provide integrated results from direct sampling of benthic and fish
communities, while three papers report on changes in LTL species
occurrence inferred by shifts in the diets of seals and marine birds.
Six papers focus on UTL species, with four presenting information
on seasonal occurrence in hotspot or core-use habitats, and two
describing variability in marine mammal body condition in the
context of decadal-scale environmental variability. Together, these
papers provide a synthetic context to focus hypotheses underpin-
ning the next-decade of research in the Pacific Arctic marine
2. Biophysics of the Pacific Arctic marine ecosystem
The Pacific Arctic marine ecosystem is comprised of inflow
shelves (northern Bering and Chukchi seas) coupled to interior
shelves (East Siberian and Beaufort seas), with the contrasting
biophysics of these domains summarized in Carmack et al.
(2006). Circulation on both inflow and interior shelves is linked
to pan-arctic teleconnection mechanisms (e.g., Arctic Oscillation),
with interior shelves also strongly influenced by the seasonal
outflow of relatively warm fresh water from arctic rivers.
Evaluating ecosystem status and trends in the Pacific Arctic was
the focus of a recent book, with 10 (of 12) chapters devoted to
observations and modeling of the atmosphere, ocean physics and
chemistry (Grebmeier and Maslowski, 2014). The papers in this
issue add to that body of knowledge, especially with regard to bio-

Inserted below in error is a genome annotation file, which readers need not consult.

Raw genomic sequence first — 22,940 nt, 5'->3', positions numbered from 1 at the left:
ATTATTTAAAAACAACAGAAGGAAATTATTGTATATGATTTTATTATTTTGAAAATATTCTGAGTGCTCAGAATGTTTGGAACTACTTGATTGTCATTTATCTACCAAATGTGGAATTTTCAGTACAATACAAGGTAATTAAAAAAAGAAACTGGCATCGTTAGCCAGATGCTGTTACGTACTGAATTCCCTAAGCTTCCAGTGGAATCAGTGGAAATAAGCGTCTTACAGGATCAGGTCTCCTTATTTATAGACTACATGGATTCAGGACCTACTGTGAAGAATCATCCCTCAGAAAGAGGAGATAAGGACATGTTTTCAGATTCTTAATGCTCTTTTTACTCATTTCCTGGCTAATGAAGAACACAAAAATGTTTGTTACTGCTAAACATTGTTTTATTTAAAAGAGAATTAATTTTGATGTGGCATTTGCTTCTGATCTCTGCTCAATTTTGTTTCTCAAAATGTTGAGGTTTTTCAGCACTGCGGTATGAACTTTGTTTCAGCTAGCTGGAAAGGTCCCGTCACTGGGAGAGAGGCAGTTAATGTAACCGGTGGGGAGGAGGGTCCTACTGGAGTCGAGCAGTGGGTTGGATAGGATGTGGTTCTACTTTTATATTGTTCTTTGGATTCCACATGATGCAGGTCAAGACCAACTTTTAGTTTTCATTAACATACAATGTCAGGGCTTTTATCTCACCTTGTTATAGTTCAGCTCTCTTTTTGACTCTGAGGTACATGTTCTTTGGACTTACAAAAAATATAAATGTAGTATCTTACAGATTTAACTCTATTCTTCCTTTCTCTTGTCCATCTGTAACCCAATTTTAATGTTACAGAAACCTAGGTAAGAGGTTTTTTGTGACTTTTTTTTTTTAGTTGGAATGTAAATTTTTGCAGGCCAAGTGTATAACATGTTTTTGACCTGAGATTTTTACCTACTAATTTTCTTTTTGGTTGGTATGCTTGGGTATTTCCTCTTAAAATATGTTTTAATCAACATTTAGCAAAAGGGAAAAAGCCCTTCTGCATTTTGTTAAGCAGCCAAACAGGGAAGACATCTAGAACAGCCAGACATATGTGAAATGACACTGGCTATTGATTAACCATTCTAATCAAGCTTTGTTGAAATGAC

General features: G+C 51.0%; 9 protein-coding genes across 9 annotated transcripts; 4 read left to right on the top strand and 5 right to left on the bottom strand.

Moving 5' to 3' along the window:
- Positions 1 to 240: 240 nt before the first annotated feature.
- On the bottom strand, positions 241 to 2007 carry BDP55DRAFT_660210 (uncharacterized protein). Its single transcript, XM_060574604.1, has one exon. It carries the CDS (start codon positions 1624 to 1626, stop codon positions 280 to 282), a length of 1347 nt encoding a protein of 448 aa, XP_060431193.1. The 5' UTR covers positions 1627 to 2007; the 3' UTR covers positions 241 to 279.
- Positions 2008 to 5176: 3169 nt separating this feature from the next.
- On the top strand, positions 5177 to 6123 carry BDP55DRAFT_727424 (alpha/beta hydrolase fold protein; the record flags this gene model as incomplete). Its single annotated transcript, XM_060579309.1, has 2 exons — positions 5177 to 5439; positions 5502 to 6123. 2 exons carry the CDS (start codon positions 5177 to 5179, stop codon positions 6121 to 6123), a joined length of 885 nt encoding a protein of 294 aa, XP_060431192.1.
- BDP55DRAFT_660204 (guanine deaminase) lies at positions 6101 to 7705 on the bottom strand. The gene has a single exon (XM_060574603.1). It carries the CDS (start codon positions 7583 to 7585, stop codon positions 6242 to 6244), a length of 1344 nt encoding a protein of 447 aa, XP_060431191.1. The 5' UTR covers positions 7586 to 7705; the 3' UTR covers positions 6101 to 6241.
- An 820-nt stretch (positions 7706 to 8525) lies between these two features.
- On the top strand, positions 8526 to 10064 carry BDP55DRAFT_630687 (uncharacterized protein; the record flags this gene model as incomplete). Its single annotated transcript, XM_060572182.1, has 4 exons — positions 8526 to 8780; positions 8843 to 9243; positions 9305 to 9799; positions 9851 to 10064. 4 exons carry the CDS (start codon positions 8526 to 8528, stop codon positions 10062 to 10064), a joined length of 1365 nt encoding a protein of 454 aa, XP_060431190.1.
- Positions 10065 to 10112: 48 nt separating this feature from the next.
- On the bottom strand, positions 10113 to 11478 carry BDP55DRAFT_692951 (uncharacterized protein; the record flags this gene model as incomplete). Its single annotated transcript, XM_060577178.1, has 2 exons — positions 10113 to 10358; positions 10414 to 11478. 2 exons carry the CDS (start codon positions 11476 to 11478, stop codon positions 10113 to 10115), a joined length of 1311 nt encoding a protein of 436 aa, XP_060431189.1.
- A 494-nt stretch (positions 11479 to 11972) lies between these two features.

logical responses to biophysical drivers, and in this way contribute
to a more holistic understanding of the Pacific Arctic marine
0079-6611/Published by Elsevier Ltd.
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Progress in Oceanography xxx (2015) xxx–xxx
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2.1. Physical observations and open-water projections in the ‘new
normal’ Pacific Arctic
Recent observations (2003–2013) of environmental changes in
the Pacific Arctic support the contention that a ‘new normal’ cli-
mate is emerging (Fig. 3;Jeffries et al., 2013; Wood et al., this
issue). The iconic indicator of this change is the dramatic summer-
time loss of sea ice (50% by area, 75% by volume), which in some
years (e.g., 2012) has resulted in nearly ice-free conditions in the
region. Specifically, satellite data from 1979 to 2012 reveal local-
ized changes in sea ice occurrence of up to 1.64 days/year in
the Canada Basin and 1.24 days/year in the Beaufort Sea, which
accelerated to 6.57 days/year (Canada Basin) and 12.84 days/
year (Beaufort Sea) during the 2000–2012 period (Frey et al., this
issue). Multiyear sea ice has almost entirely disappeared, with
inter-annual variability in ice concentration largely driven by wind
forcing in the Beaufort Sea. In the Canada Basin, differences in
annual sea ice are primarily thermally driven, while sea-ice extent
is influenced by both winds and heat on the Bering Sea shelf.
The summer atmospheric patterns influence ocean circulation,
freshwater pathways and the movement and melting of sea ice.
During the last decade, the intensification of the Beaufort High
(Ogi and Wallace, 2012) resulted in anomalous summer winds.
These anomalous winds together with the loss of multi-year ice
were the primary factors that transformed the Chukchi and north-
ern Beaufort seas into an open water environment (Wood et al.,
this issue). In particular, the eastern Beaufort Sea appears to be
particularly susceptible to anomalous winds through their effect
on the advection of warm, fresh water from the Mackenzie River
plume. In addition, transport anomalies in the Bering Strait are
determined by competing large-scale atmospheric patterns, the
Beaufort High and Aleutian Low (Danielson et al., 2014). Notably,
changes in Bering Strait flow through can impact the world climate
far beyond the Bering Strait and Arctic region (e.g., Hu et al., 2015).
Frey et al. (this issue, Fig. 13) investigate the influence of the
Pacific Decadal Oscillation (PDO) and the Arctic Oscillation (AO)